Open access versus subscription journals: a comparison of scientific impact

Bo-Christer Björk, David Solomon

Research output: Contribution to journalArticleScientificpeer-review

199 Citations (Scopus)

Abstract

Background

In the past few years there has been an ongoing debate as to whether the proliferation of Open Access (OA) publishing would damage the peer review system and put the quality of scientific journal publishing at risk. Our aim was to inform this debate by comparing the scientific impact and quality of Open Access with subscription journals controlling for journal age, the country of the publisher, discipline and for OA publishers their business model.

Methods

Two-year impact factors (the average number of citations to the articles in a journal) were used as a proxy for scientific impact. The Directory of Open Access Journals (DOAJ) was used to identify OA journals as well as their business model. Journal age and discipline were obtained from the Ulrich’s periodicals directory. Comparisons were done on the journal level as well as on the article level where the results were weighted by the number of articles published in a journal. Six hundred and ten OA journals were compared with 7,609 subscription journals using Web of Science citation data while an overlapping set of 1,327 OA journals were compared with 11,124 subscription journals using Scopus data.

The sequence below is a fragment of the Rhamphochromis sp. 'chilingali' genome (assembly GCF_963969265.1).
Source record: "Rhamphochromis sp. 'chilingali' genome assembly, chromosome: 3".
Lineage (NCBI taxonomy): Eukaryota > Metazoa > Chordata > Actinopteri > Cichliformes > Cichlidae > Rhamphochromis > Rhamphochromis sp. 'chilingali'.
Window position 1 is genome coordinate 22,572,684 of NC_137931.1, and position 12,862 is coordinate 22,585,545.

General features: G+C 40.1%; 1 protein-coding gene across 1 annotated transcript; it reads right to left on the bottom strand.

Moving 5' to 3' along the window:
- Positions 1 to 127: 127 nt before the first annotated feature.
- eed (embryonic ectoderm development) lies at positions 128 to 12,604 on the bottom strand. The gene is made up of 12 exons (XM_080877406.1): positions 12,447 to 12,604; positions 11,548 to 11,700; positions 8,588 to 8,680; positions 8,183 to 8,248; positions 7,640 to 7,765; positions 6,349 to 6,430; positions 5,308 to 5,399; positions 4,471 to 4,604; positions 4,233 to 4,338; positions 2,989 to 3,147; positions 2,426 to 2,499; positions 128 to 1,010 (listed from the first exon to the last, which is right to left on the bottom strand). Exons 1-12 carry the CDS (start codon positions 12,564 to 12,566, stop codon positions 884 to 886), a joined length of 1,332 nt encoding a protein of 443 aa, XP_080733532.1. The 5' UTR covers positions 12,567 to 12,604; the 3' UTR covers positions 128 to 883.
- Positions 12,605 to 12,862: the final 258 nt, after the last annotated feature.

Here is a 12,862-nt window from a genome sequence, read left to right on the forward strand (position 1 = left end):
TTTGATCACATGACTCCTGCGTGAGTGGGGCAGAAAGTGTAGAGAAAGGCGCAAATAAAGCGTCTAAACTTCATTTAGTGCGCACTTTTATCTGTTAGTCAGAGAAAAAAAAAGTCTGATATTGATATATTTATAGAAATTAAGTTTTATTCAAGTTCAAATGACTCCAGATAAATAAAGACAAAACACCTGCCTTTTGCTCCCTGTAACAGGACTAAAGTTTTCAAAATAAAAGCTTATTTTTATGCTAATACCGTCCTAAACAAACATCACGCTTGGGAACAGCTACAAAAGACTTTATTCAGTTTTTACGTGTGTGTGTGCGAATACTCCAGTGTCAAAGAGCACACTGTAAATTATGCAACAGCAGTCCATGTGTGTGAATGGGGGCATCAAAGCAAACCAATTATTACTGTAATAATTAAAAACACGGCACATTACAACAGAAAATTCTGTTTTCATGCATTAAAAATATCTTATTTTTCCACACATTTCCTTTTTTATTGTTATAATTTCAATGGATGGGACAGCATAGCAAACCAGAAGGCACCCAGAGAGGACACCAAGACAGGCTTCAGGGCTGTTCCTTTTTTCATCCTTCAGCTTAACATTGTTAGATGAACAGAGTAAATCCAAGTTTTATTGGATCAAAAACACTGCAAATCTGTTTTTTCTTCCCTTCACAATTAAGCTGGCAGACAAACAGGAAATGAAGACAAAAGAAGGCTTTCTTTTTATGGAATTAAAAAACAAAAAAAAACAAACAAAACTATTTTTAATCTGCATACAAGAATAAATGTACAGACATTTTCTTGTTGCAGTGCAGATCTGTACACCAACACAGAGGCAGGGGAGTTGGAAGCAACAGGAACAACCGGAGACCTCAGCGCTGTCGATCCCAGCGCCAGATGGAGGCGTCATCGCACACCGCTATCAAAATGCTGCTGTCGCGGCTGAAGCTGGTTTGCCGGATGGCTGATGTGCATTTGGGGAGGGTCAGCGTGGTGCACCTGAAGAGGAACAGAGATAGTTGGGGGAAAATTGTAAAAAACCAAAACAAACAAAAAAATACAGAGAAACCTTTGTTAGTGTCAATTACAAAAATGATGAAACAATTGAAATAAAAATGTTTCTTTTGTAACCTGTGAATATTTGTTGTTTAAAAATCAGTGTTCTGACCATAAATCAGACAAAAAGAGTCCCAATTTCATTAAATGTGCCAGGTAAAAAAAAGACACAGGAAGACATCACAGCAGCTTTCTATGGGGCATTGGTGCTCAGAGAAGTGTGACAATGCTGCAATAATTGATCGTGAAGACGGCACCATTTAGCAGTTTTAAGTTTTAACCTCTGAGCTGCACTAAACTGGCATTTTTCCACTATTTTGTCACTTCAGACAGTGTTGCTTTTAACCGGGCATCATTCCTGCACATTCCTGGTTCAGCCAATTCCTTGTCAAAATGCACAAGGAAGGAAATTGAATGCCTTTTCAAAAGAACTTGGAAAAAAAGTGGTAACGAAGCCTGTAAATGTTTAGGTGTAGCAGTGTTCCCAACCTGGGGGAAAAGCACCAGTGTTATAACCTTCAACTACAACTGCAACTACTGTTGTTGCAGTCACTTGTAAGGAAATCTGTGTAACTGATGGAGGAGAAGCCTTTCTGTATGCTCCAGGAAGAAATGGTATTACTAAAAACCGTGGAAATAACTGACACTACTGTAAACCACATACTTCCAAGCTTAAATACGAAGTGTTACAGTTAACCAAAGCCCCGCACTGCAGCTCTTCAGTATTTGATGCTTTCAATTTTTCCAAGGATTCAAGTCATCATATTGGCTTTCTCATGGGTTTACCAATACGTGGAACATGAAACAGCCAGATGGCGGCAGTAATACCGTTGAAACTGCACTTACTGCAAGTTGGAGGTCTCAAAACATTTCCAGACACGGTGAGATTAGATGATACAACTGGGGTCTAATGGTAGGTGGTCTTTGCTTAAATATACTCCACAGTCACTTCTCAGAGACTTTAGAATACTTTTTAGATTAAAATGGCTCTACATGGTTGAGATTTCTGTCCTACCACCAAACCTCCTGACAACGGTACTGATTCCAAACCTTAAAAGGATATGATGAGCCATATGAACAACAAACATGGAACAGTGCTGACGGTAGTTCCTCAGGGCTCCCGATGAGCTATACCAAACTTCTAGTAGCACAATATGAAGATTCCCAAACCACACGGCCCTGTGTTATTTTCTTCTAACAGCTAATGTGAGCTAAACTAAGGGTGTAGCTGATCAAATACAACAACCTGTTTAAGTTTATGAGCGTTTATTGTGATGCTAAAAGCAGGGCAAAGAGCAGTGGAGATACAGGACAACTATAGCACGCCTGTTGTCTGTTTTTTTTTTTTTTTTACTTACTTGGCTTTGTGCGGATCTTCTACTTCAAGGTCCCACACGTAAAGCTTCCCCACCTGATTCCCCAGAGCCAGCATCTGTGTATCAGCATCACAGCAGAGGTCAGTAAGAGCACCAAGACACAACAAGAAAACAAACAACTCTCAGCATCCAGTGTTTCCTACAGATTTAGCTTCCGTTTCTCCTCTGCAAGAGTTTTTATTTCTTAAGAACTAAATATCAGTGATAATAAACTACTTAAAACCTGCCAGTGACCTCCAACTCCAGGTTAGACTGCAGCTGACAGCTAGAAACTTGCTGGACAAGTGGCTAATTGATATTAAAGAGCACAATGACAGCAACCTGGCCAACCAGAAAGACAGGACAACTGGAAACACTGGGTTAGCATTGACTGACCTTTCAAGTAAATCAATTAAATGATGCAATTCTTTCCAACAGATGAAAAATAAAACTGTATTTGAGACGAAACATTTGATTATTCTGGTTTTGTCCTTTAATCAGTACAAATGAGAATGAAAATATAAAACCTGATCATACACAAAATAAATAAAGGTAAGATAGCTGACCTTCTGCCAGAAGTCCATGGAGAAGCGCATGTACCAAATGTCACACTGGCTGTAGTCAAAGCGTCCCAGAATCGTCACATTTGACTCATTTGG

Results

Overall average citation rates, both unweighted and weighted for the number of articles per journal, were about 30% higher for subscription journals. However after controlling for discipline (medicine and health versus other), age of the journal (three time periods) and the location of the publisher (four largest publishing countries versus other countries) the differences largely disappeared in most subcategories except for journals which had been launched prior to 1996. OA journals that fund publishing with article processing charges (APCs) are on average more cited than other OA journals. In Medicine and health OA journals founded in the last ten years are receiving about as many citations as subscription journals launched during the same period.

Conclusions

Our results indicate that OA journals indexed in Web of Science and/or Scopus are approaching the same scientific impact and quality as subscription journals particularly in biomedicine and for journals funded by article processing charges.
Original languageEnglish
Peer-reviewed scientific journalBMC Medicine
Volume10
Issue number73
Number of pages9
DOIs
Publication statusPublished - 17.07.2012
MoE publication typeA1 Journal article - refereed

Keywords

  • 113 Computer and information sciences
  • KOTA2012

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